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Mixology trends 2012

india Updated: Jan 20, 2012 01:39 IST
Shara Ashraf
Shara Ashraf
Hindustan Times
Highlight Story

The year 2011 saw Delhi raising the bar when it came to mixology and spirits. We saw a number of international mixologists visit the city, there were bartending competitions and molecular mixology stirred the creativity of bartenders like never before. Traditional cocktails such as mohitos and cosmopolitans gave way to sensory delights such as a dry Martini with Cosmopolitan foam floating on top or a Kamikaze shot with Kahlua pearls. Craft beers became popular and women discovered a newfound love for single malt whiskies. The current trends only show that there is more adventure in store for guzzlers. We have city’s mixologists and spirit experts sharing with us what’s going to stir and shake the city this year.



Molecular mixology

Molecular mixology, an offshoot of molecular gastronomy, is being used by bartenders to alter the look, texture and flavour of a cocktail. The technique can turn your drink into bubble, foam, powder, gel or even mist.



“The trend will grow bigger as bars will incorporate the technique as part of their standard repertoire of drinks and not as separate menus,” says Akshay Sood, manager, Agni. Smoke House Room, Keya, and Blue Bar, Taj Palace are already bang on the trend.



Low-cal drinks


Bars will come up with a large number of low-cal cocktails to woo health junkies. Sugarfree cocktails are already quite popular. We will see a growing number of bartenders using seasonal fresh fruits to make their cocktails. “The menus might also have the calorie count written against each drink,” says chef Marut Sikka, Keya.



Warm drinks

Traditionally, Delhi has loved its cocktails full of ice, and a warm drink has mostly meant a cup of Irish coffee. With winters getting chillier, Delhiites are slowly developing a liking for warm drinks. And it’s not just the select five stars, but even stand alone bars are serving warm drinks such as highland toddies, hot buttered rum and the good old mulled wine. You can also sip a glass of mulled wine at restaurants such as Smoke House Room, Olive Beach, Cafe Cruise, Amour and Marbella’s at Tivoli Garden.



Lavish spreads

Bar menus will not be limited to a few uninspiring pizzas and shawarma options. As people become more experimental with food, the choice of cuisines that you can choose from at bars is also expanding. Bars that usually shied away from having an elaborate dessert menu are also offering eclectic dessert options. Kitty Su, for instance, has an impressive dessert menu, that even includes a range of sweet sushis.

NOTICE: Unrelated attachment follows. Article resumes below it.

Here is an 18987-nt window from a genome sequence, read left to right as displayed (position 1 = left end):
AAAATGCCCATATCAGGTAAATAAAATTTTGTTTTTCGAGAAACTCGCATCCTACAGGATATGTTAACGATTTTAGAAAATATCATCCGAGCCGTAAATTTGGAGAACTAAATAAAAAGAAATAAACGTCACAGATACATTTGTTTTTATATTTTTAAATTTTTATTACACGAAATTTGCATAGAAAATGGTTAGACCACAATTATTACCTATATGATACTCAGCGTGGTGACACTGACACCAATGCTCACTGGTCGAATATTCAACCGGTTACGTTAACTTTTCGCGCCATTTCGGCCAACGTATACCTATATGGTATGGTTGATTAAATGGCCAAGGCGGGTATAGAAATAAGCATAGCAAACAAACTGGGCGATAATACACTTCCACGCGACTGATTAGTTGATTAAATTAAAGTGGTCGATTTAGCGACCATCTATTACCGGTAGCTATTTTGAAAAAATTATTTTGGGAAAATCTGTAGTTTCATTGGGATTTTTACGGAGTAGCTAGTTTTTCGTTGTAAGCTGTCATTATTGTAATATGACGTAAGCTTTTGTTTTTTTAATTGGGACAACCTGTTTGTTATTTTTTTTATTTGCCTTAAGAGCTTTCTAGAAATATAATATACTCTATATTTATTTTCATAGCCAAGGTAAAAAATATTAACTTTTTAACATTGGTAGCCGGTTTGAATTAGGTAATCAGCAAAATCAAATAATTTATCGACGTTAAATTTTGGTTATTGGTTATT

Aged cocktails


Just like wines or whiskies, mixologists are keeping cocktails in oak wood casks too, to age the drinks. Cocktails are left in a cask for a week or 10 days to mature. The drink also picks up a woody flavour and the ingredients marry well with each other. “ For planned parties, barrel-aged cocktails work very well,” says Jince Thomas, mixologist, Geoffrey’s. You can place order for aged drinks at Geoffrey’s, Kitty Su and Keya. whisky for girls. Whisky is no more a man’s drink as a growing number of women show their love for single malts. The city already boasts of an all women whisky club (Spirit of Nero, at Le Meridian), and we will see more women engage themselves in whisky appreciation evenings, whisky tours and food pairing with whisky.



“As women look for a drink that’s complex and classy, the popularity of whisky is increasing. The access to the best of whiskies in the world, and exposure to new brands will further fuel the trend,” says Sandeep Arora, director, Spiritual Luxury Living.



Desi spin


As the emphasis is on creating distinct flavours, mixologists are increasingly using Indian kitchen ingredients such as cumin, tamarind and aam pappad. At Kitty Su, The Lalit, for instance, you can try a Laal imli margarita, an alcoholic banta, Vodka thandai, Rum thandai, Kala khatta rum or an Aam pappad mohito. We also see mixologist making signature syrups to add an exotic flavours to their drinks. Keya, for instance, uses syrups such as cigar syrup (cigar leaves soaked in sugared water), cumin, paan, rose, cardamom and sandal syrup to create different cocktails. So don’t be surprised if the bartender tells you that the nolen gur (date palm jaggery) delicacy on the menu is not a dessert but actually a cocktail that treats you with flavours you have not experienced before.